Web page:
The more you spend money impulsively, the harder your budget will be to maintain. Like jamming a stick into the spoke of a moving bicycle wheel; when you spend money that you didn’t plan for in your budget, it can send you flying off-track.
For that reason, it’s important for you to identify your spending triggers.
For example, I know that when I walk into a store that sells power tools, I am endangering my budget. The thought of adding a power tool to my wood shop is a little too enticing for me to resist. But the fact that I know that about myself makes it easier for me to avoid situations where I will spend beyond my budget.
The less you put yourself in situations where you are more likely to blow your budget, the easier the whole process will be.
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6. Save Before You Spend
One of the most important habits you can get into when you start budgeting, is putting the money you have allocated for savings into your savings account before you spend money on anything else.
This is known as saving before you spend, or paying yourself first, and it makes budgeting a much easier process. You see, by doing this, you are making it slightly less convenient for you to spend beyond your budget, and therefore, you will be more likely to save money. And isn’t that the entire point of budgeting?
7. Prepare For Seasonal Expenses
Seasonal expenses, kind of like impulse purchases can throw a serious wrench in your monthly budget. So, whenever a new season comes rolling around, it’s a good idea to make a list of expenses you expect to come your way.
In spring, that might mean landscaping expenses, or a new mower. In fall, it might mean having your sprinklers blown-out. In Winter it might mean holiday expenses.
With every season comes a few unique expenses, and it’s in your best interest to prepare for them.
8. Set Up Sinking Funds
One of the most important roles a budget can play is helping you save for large expenses. And in order to do this well, you should set up a few sinking funds.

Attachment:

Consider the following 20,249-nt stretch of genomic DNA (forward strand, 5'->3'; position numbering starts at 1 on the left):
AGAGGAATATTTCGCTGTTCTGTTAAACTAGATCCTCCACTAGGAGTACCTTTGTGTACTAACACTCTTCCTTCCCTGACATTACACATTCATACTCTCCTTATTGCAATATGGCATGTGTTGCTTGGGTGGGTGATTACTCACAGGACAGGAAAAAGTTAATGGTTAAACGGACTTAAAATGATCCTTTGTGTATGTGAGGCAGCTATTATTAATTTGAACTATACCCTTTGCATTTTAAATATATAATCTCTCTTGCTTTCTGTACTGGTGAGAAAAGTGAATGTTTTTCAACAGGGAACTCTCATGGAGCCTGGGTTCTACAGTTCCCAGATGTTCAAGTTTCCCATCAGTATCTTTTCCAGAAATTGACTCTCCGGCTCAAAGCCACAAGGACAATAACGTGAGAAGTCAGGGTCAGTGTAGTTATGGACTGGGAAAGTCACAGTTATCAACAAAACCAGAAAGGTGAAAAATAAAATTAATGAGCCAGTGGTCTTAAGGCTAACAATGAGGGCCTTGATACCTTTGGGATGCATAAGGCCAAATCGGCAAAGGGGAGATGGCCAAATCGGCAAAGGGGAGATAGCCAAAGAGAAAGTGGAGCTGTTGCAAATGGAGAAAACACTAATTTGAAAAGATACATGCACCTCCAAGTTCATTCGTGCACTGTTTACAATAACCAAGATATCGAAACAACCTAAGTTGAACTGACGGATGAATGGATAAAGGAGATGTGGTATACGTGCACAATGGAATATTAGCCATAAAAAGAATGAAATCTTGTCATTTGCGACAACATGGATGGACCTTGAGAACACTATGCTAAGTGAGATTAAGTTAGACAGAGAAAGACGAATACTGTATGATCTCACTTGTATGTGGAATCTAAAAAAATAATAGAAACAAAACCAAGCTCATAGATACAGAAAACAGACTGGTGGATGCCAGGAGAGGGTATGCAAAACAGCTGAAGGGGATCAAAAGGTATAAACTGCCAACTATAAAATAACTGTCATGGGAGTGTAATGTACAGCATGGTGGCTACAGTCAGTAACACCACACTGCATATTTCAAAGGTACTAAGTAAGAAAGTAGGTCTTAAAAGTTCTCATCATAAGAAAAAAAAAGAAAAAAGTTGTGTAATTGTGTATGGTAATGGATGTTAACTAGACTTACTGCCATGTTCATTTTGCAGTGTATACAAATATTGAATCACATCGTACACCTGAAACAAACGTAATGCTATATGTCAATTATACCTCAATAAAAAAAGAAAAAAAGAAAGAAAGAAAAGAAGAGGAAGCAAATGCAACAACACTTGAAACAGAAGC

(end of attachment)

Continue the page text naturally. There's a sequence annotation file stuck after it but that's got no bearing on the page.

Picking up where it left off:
Sinking funds are basically portions of savings that you set aside for specific, planned expenses. For example, if you know you are going to buy a car in the next two years, you could allocate a portion of your savings to a car fund in your budget. Or, since you know Christmas happens every December, you could set up a sinking fund for all the expenses that come with the holiday season.
Sinking funds can make your financial life, and budgeting significantly easier if you get in the habit of contributing to them.
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9. Get On The Same Page With Your Spouse
If you are married and trying to budget on your own, then you are in for a seriously difficult task. Truthfully, even if you and your spouse have differing views on how you should handle your money, or structure your budget, things aren’t going to be easy.
So, if you want to make budgeting easier, then sit down with your spouse, and come up with a budget you can both agree on. In many situations this is easier said than done. But, if you don’t get on the same page with your spouse, I can almost guarantee that budgeting won’t be easy for you.
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10. Pick A Better Budgeting Method
One of the things I have learned about budgeting, is that you need to use a budgeting method that works for you. If you try to use a budget that is inconvenient for you to use, then you will end up avoiding it, and that’s not a recipe for success.
So, if you are the kind of person that likes a hand-written budget, then go with that. There is no rule that says you need to use an app or a spreadsheet to be successful at budgeting.
On the other hand, if you like using spreadsheets, then don’t force yourself to use an app or a hand-written budget.